Home > Seminars > Distributed Supervisory Control of Large-Scale Discrete-Event Systems - From Correct Behavior to Optimal Performance

Distributed Supervisory Control of Large-Scale Discrete-Event Systems - From Correct Behavior to Optimal Performance


6/26/2015 at 11:00AM


6/26/2015 at 12:00PM


258 Fitzpatrick Hall


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Hai Lin

Hai Lin

VIEW FULL PROFILE Email: hlin1@nd.edu
Phone: 574-631-3177
Website: http://nd.edu/~hlin1/
Office: 265 Fitzpatrick Hall
Curriculum Vitae


College of Engineering Associate Professor
Wireless Institute Associate Professor
Dr. Lin's teaching and research interests are in the multidisciplinary study of the problems at the intersections of control, communication, computation and life sciences. His current research thrust is on cyber-physical systems, multi-robot cooperative tasking, advanced manufacturing systems, ...
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Since the Ramadge-Wonham (RW) supervisory control paradigm first appeared in the control literature in 1982, it has found many applications in manufacturing systems, material handling systems, transportation systems, communication networks and software systems. One of the main challenges of RW supervisor synthesis is to achieve nonblockingness in a target system, i.e., to ensure the target system to have a possible trajectory to reach a final state regardless of its current state. The difficulty arises when the target system has a large number of states, often resulted from synchronous product of many relatively small local components. To overcome this computational difficulty, many approaches have been proposed recently. For example, Ryan Leduc introduced the concept of interface invariance in his hierarchical interface-based supervisory control approach. Some large nonblocking control problems such as the AIP system with the size of about 10^21 states have been solved successfully. Ma Chuan proposed a BDD-based supervisor synthesis approach for state feedback control based on the concept of state tree structures. It has been shown that a system with 10^24 states can be readily handled. A breakthrough has appeared recently when several distributed synthesis approaches are introduced, which utilize either deterministic or nondeterministic automata to model a target system, and apply different model abstraction techniques to effectively avoid the state explosion phenomenon during synthesis. Such divide-and-conquer strategies have been shown effective for many industrial scale applications, and in many circumstances even lead to the least restrictive controlled system behaviors, which are typically considered achievable only through centralized control.        

Due to the introduction of distributed synthesis techniques, the long-standing complexity hurdle for supervisor synthesis aiming for behavioral correctness has been removed successfully. But another daunting challenge appears, which requires supervisory control theorists to develop approaches that not only ensure behavioral correctness, but also performance optimality – the latter is perhaps more appealing to industry. The main computational difficulty lies in the process of finding a few “good” trajectories among a vast number of possible trajectories according to some given performance metrics such as minimum makespan or maximum throughput. To describe those performance metrics, several automata models have been used, e.g., weighted automata, timed automata, extended finite-state automata and time-weighted automata. It turns out that performance optimality based on additive metrics such as fuel consumptions, traveling distances and operational costs etc. can be relatively easy to handle, but performance optimality based on concurrency-related metrics such as makespan is extremely difficult to achieve because the principle of optimality usually does not hold, making it hard for a designer to use local design to ensure globally good performance. I will briefly describe our current ongoing effort in this direction, mainly on distributed time-weighted synthesis to ensure good makespan of a given set of tasks within a large scale discrete-event system. Our work shows the feasibility of applying a distributed strategy in performance oriented supervisory control, which opens a door for future research in dealing with large scale complex systems.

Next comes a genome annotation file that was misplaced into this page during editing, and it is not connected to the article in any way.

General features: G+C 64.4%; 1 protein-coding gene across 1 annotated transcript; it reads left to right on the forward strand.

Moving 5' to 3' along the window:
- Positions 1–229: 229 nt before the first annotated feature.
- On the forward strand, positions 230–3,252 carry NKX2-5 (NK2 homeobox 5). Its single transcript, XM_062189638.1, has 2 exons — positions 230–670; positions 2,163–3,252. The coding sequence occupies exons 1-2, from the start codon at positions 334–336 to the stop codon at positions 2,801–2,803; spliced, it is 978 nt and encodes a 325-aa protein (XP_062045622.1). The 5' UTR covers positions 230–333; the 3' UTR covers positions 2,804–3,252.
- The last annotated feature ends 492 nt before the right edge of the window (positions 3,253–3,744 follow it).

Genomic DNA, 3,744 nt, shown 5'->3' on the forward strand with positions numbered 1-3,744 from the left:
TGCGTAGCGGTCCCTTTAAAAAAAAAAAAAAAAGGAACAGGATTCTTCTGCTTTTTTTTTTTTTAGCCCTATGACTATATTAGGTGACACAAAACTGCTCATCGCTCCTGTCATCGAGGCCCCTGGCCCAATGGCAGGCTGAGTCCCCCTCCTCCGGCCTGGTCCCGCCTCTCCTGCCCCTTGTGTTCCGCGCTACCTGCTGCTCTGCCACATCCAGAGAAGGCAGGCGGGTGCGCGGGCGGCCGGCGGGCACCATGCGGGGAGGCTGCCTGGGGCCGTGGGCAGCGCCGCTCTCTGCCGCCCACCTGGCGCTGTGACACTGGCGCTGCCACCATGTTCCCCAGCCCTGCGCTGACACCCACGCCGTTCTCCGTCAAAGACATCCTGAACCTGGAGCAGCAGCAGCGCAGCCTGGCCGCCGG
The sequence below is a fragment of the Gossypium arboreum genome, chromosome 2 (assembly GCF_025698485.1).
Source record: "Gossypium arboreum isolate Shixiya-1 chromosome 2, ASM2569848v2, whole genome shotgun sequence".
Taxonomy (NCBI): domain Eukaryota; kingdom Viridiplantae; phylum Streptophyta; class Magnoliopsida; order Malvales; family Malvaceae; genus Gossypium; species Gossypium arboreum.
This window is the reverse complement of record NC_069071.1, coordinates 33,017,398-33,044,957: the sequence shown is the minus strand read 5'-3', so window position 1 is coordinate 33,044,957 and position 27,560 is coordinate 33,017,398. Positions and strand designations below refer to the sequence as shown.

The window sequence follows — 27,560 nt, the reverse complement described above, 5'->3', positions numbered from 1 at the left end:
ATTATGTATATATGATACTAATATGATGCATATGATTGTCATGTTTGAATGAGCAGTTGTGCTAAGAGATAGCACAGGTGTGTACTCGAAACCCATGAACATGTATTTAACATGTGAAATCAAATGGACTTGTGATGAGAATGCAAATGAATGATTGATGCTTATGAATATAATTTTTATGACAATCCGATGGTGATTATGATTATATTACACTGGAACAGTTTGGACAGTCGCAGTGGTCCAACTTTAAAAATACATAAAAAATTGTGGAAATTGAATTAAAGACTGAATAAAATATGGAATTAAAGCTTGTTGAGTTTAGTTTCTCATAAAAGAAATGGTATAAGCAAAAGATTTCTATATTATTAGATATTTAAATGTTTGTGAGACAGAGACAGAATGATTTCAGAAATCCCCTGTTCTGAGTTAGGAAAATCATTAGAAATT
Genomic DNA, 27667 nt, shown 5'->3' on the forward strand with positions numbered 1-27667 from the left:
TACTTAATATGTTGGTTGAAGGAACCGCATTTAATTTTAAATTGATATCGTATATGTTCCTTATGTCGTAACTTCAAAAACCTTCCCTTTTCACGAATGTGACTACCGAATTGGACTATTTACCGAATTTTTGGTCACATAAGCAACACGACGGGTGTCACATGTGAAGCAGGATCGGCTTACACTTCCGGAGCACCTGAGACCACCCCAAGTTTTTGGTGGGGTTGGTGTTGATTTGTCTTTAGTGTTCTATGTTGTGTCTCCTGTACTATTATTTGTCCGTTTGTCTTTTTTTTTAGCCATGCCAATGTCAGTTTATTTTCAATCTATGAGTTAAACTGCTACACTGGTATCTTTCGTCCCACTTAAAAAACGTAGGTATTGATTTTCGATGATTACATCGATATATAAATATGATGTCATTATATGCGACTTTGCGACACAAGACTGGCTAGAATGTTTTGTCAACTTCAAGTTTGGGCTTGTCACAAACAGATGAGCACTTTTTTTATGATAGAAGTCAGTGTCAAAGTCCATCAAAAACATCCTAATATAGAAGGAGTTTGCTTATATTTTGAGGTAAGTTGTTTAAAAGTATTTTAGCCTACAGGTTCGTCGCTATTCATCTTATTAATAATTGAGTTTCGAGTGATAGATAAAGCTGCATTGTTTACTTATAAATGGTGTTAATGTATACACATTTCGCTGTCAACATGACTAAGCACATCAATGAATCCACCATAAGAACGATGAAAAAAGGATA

Seminar Speaker:

Rong Su

Rong Su

Nanyang Technological University

Dr. Rong Su obtained his BE degree from University of Science and Technology of China in 1997, and MASc and PhD degrees from University of Toronto in 2000 and 2004 respectively. After holding research positions at University of Waterloo and Technical University of Eindhoven, he joined Nanyang Technological University in 2010. Dr Su’s research interests include discrete-event modeling, supervisory control, model-based fault diagnosis, operational planning and scheduling in complex systems, green building and intelligent transportation systems. He has more than 80 journal and conference papers and book chapters on the relevant subjects, and 2 patents. So far he has been involved in 8 ongoing research projects funded by Singapore National Research Foundation, Singapore Agency for Science, Technology and Research, Singapore Ministry of Education, Singapore Economic Development Board, and Civil Aviation Authority of Singapore, where he plays the role of either PI or Co-PI with a total funding of more than S$4.5 mil. Dr Su has served in Technical Program Committees and/or Organizing Committees of many conferences such as WODES’14, ICCA’14, WCICA’14, CCDC’14, ICARCV’14, CCECC’15, ICCA’15, ICIA’15, ETFA’15, CASE’15, CASE’16 and ICARCV’16, and is an associate editor for Journal of Control and Decision (Taylor & Francis Group), and Transactions of Institute of Measurement and Control. Dr Su is a senior member of IEEE.